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Frustrations mount when a team has lost 45 of its 56 games. When a team loses at that rate, there are many issues to point to and the Lakers are no different. I have maintained, however, that once it was abundantly clear this team would not win at a level which would match some of the preseason rhetoric issued by those in charge, fans would have been pacified if the young players were showcased while playing a more aesthetically pleasing style.

This, though, has not necessarily been the case. Yes, the trio of D’Angelo Russell, Jordan Clarkson, and Julius Randle have gotten plenty of burn. Not at the rate which many would like, but none have been buried on the bench either. We can argue about who is starting and/or who is closing — which are worthwhile discussions — but all are playing at least half the game and getting at least enough minutes to show off what they are capable of.

The problem is, they’re just not doing it together as a group. Take, for example, Friday night’s game against the Spurs.

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The Lakers lost their 6th straight game and second in two nights on Saturday, falling to the Blazers 121-103 in Portland. While there were couple of good individual performances on offense, the team, as a whole, played poorly on both sides of the floor. This isn’t new for a team which ranked 29th and 30th (last) in the league in offensive and defensive efficiency, respectively, heading into the contest.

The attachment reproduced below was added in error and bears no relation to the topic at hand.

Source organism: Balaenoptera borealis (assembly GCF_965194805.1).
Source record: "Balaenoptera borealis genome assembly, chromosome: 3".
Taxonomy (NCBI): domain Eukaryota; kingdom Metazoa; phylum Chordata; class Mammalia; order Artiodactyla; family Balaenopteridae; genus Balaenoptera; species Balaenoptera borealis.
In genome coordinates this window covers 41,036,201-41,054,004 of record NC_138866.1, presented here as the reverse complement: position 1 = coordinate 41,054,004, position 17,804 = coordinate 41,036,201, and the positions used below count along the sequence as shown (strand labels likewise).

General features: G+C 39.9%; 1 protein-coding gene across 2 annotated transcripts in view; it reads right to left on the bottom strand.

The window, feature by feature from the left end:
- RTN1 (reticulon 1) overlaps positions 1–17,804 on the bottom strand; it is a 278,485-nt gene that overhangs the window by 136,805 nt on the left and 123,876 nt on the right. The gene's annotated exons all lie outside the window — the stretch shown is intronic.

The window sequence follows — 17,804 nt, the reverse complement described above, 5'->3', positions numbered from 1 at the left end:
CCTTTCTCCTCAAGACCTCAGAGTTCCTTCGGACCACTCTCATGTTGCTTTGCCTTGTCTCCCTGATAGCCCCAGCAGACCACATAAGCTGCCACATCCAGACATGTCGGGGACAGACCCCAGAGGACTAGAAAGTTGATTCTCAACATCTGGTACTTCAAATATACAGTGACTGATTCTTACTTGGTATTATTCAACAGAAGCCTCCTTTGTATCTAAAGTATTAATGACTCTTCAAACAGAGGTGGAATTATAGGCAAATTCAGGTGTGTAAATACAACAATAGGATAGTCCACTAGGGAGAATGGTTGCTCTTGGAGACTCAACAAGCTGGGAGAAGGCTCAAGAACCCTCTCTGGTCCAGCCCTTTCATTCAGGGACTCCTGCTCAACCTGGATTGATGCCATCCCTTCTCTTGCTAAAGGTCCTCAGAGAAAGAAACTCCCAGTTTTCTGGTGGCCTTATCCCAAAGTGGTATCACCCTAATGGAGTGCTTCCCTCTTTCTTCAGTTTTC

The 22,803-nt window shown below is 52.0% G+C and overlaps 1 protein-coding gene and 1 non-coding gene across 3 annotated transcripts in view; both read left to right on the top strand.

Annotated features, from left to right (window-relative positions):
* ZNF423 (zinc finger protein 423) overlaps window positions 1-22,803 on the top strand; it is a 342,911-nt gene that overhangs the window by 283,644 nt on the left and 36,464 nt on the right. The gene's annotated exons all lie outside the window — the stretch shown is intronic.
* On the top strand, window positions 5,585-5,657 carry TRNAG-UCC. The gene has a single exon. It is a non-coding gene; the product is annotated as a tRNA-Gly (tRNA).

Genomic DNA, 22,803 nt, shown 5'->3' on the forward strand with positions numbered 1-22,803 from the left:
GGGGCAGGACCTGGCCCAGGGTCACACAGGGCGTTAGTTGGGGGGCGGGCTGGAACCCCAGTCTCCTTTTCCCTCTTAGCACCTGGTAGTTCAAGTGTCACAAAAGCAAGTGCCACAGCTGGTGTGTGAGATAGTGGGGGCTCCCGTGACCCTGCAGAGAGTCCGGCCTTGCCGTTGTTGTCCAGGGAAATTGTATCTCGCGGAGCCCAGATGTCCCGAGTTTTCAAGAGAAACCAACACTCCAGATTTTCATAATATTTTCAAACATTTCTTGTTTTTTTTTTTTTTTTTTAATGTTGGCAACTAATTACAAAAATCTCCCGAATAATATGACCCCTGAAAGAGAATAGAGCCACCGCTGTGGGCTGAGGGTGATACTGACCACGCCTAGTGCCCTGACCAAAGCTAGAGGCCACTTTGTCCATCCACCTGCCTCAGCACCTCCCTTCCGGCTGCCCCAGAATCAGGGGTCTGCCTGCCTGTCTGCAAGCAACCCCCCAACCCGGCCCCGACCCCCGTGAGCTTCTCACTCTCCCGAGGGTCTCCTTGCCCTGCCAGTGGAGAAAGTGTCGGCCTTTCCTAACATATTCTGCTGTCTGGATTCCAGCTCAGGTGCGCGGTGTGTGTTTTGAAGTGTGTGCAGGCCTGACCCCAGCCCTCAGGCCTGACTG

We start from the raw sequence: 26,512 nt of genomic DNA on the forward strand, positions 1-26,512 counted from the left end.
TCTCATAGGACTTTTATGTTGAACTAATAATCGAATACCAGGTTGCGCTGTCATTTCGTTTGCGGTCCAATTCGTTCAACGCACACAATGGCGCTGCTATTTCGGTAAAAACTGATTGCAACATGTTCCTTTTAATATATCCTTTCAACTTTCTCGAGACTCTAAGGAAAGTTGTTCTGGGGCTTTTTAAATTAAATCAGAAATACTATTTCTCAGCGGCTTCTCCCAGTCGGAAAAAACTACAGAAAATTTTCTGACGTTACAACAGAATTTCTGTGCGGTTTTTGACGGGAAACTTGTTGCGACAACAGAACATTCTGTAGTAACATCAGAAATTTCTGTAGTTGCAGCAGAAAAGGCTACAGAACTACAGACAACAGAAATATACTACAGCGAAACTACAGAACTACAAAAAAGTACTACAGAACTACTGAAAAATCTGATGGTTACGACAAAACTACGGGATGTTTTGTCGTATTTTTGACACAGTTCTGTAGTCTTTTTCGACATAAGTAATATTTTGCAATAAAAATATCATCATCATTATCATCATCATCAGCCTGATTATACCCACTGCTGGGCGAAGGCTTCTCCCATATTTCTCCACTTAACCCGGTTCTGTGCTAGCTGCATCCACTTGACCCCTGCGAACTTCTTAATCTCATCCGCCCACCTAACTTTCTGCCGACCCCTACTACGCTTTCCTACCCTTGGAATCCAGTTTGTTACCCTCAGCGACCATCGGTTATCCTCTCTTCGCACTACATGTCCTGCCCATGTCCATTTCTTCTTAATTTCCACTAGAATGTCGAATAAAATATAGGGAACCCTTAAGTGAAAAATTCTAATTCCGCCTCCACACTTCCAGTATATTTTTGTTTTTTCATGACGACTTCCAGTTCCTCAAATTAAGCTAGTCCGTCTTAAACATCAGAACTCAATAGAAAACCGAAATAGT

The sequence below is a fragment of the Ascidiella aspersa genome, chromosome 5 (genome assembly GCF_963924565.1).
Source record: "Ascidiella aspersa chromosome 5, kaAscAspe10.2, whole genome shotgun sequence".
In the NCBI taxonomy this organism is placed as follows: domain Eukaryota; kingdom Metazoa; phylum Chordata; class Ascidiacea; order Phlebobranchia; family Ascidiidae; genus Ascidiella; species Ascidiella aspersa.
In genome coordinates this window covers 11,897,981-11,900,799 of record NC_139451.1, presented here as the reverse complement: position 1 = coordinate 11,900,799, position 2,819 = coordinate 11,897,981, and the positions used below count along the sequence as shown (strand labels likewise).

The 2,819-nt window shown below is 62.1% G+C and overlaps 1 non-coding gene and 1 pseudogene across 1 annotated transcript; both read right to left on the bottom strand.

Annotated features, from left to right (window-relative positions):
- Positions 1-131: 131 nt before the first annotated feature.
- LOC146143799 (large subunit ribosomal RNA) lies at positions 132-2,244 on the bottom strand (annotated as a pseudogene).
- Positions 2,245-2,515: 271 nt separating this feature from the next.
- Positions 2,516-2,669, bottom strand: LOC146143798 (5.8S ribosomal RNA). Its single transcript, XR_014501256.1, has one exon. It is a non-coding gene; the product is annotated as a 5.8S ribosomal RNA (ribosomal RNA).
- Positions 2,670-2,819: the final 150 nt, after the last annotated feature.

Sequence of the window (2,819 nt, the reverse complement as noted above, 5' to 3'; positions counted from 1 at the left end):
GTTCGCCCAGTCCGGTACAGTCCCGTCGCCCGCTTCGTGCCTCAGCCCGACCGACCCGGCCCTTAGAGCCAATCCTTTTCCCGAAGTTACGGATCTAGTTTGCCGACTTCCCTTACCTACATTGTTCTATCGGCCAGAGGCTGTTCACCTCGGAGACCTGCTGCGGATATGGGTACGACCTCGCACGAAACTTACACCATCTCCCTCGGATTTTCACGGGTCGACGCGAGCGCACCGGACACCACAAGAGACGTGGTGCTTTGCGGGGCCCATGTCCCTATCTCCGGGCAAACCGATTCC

What was new, however, was that Kobe Bryant took a break from the feel-good vibes of his retirement farewell tour to reportedly voice his displeasure about the loss and the team’s poor defense to his teammates during and after the game. Mark Medina of the LA Daily News has the report:

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Twelve games ago Byron Scott decided he wanted to shake up his starting lineup. The move was a controversial one as he demoted Julius Randle and D’Angelo Russell — the two players most considered cornerstones of the team’s rebuild and future — from the ranks of the starters to reserves. The young players have said all the right things, but when pressed have expressed a desire to start (at least Russell has – Randle has taken the “control what you can control” approach with the media).

With the change now 12 games deep and exactly three weeks old, now is as good a time as any to take stock and look at some of the numbers and trends which have emerged since the switch. Please note that while Randle has been a reserve for all 12 games, he has missed a contest with a sore ankle and that Russell did start two of the 12 contests while Jordan Clarkson sat out with his own ankle issue.

With that, let’s dig into some numbers: